Hybrid City Challenge
The architectural office cepezed from the Netherlands wanted to build a four-storey office building that could be moved to another location, if needed. The end-result, Building D(emountable), is a hybrid structure that combines a steel structure with wooden elements and a glass façade.
Using Kerto® LVL (laminated veneer lumber) elements made the project more sustainable, and the lightweight elements were extremely fast to install.
“I was impressed by the speed in assembly,” says cepezed founder and architect Jan Pesman. “The whole stability structure was put together in only three weeks. Kerto LVL elements were practical and really suitable for prefabricated, industrial construction methods.”
Building D(emountable) – fast construction with hybrid structures
Metsä Wood’s Hybrid City initiative is searching for ways to make construction more sustainable while maintaining efficiency using current building methods.
Improving sustainability is imperative: construction alone uses 50% of the world’s resources. However, the transition will only happen if construction companies can maintain efficiency. The world needs a Plan B.
Metsä Wood is calling on building engineers and construction companies to join in an initiative to discover the world’s best solutions for more efficient, sustainable, modular and practical building methods. The most innovative hybrid construction idea to be awarded €10,000.
Press release: How can sustainability in construction be achieved without compromising efficiency? The Hybrid City initiative calls for innovation.
Plan B: Hybrid City
Open Source Wood
Metsä Group and Business Finland are joining forces in building a wooden Metsä pavilion to be used in Tokyo during the Olympic games. The pavilion will be built on the grounds of the Finnish Embassy in the centre of Tokyo, Japan.
The building will be made entirely from Metsä Wood’s Kerto® LVL (laminated veneer lumber) elements. This pavilion is an example of innovative architecture based on industrially manufactured wooden elements. The pavilion has been designed by world-renowned Finnish architect Pekka Helin from Helin & Co Architects.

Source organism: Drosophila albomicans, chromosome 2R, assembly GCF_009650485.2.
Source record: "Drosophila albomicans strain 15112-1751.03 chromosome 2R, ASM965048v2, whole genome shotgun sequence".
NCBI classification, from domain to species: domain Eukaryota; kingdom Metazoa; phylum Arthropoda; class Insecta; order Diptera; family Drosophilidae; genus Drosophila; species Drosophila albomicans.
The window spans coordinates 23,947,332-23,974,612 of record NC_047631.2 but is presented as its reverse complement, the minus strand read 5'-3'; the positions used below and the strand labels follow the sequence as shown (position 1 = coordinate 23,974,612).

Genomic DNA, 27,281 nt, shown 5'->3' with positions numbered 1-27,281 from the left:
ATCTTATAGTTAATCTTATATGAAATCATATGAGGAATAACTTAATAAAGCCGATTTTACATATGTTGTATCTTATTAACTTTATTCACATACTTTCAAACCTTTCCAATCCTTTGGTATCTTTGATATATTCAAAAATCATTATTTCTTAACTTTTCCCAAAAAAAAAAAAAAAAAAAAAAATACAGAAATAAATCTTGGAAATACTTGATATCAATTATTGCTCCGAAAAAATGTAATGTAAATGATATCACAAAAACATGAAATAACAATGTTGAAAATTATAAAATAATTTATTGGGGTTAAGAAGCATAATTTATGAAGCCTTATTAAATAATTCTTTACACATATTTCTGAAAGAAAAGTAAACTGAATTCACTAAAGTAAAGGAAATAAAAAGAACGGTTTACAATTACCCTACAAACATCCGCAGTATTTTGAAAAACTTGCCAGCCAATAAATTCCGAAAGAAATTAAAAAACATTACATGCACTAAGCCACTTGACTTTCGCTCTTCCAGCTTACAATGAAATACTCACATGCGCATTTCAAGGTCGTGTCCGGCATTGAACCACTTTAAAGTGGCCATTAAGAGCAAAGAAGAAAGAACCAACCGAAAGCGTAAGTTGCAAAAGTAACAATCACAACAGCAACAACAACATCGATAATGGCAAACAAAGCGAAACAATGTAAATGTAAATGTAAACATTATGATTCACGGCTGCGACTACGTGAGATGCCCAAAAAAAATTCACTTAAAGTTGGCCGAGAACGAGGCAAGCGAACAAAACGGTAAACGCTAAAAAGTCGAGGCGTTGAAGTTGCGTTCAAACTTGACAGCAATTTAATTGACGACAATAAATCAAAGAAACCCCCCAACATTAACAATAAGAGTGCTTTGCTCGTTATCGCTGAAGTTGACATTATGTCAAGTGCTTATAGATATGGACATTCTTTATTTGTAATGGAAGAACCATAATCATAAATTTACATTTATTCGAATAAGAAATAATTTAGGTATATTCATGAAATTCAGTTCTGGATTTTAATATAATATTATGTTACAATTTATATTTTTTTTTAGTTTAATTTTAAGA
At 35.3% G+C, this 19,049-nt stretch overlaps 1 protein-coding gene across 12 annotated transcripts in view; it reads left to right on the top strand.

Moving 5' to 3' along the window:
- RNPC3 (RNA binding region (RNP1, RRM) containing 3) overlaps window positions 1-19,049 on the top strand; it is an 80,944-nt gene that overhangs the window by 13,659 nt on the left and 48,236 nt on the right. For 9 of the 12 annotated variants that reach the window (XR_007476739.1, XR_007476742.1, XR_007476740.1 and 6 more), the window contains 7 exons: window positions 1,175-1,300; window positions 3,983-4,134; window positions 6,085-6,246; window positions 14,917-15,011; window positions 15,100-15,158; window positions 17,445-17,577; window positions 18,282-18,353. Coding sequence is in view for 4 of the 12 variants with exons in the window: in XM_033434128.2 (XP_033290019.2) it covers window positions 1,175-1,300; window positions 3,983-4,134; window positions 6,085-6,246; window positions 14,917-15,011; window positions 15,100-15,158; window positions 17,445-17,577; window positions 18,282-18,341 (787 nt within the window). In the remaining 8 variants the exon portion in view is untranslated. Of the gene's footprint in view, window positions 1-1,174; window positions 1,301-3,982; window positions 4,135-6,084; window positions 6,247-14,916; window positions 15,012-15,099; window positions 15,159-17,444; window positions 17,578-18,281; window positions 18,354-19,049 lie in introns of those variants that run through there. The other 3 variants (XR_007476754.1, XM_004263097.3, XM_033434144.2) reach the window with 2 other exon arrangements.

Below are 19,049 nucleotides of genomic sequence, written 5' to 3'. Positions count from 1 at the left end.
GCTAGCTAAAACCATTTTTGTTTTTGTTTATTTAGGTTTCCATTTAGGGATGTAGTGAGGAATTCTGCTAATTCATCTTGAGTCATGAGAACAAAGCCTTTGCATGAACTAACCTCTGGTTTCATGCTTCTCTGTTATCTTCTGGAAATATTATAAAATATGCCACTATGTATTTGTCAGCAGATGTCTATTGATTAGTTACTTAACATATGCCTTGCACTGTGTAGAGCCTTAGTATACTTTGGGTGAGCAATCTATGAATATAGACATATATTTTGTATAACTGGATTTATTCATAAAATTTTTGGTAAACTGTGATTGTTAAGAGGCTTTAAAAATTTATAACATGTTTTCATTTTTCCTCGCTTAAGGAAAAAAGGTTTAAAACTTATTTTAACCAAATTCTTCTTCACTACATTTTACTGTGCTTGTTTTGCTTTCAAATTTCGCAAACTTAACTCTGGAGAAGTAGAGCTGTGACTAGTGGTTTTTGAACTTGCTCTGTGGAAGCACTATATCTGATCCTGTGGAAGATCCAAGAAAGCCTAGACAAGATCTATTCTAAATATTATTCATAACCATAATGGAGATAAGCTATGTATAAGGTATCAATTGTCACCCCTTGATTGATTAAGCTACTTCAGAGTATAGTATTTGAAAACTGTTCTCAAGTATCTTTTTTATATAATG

The raw material for the pavilion comes from sustainably grown Finnish forests, owned by Jukka Heikkonen.
The structural design of the Metsä Pavilion has been done by a Finnish company, AINS Group. Project Manager Lasse Hietanen is responsible for the structural design of the Metsä Pavilion. The main goal was to create this unique building using as few parts as possible, making the production of Kerto LVL as efficient as possible.
The elements used in Metsä Wood and Business Finland’s Metsä Pavilion were produced at the Timberpoint factory in Loviisa, Finland. CEO and co-founder of Timberpoint Marko Suonpää highlights that tight-knit collaboration between several professionals made the pavilion come to life.
Metsä Pavilion - fast construction with wood elements
Metsä Pavilion brings construction professionals around the same table (27.2.2020)Wooden Metsä Pavilion – Designing the optimal structure for a unique building (27.11.2019)Wood’s journey – sustainably from Finnish forests to downtown Tokyo (25.9.2019)Elegant Metsä Pavilion – Finnish wooden architecture in Tokyo ( 29.7.2019)A wooden Metsä pavilion in Tokyo (5.2.2019)
Talking Wood with CEO Marko SuonpääTalking Wood with structural designer Lasse HietanenTalking Wood with forest owner Jukka HeikkonenTalking Wood with architect Pekka Helin
Metsä Wood's Kerto® LVL (laminated veneer lumber)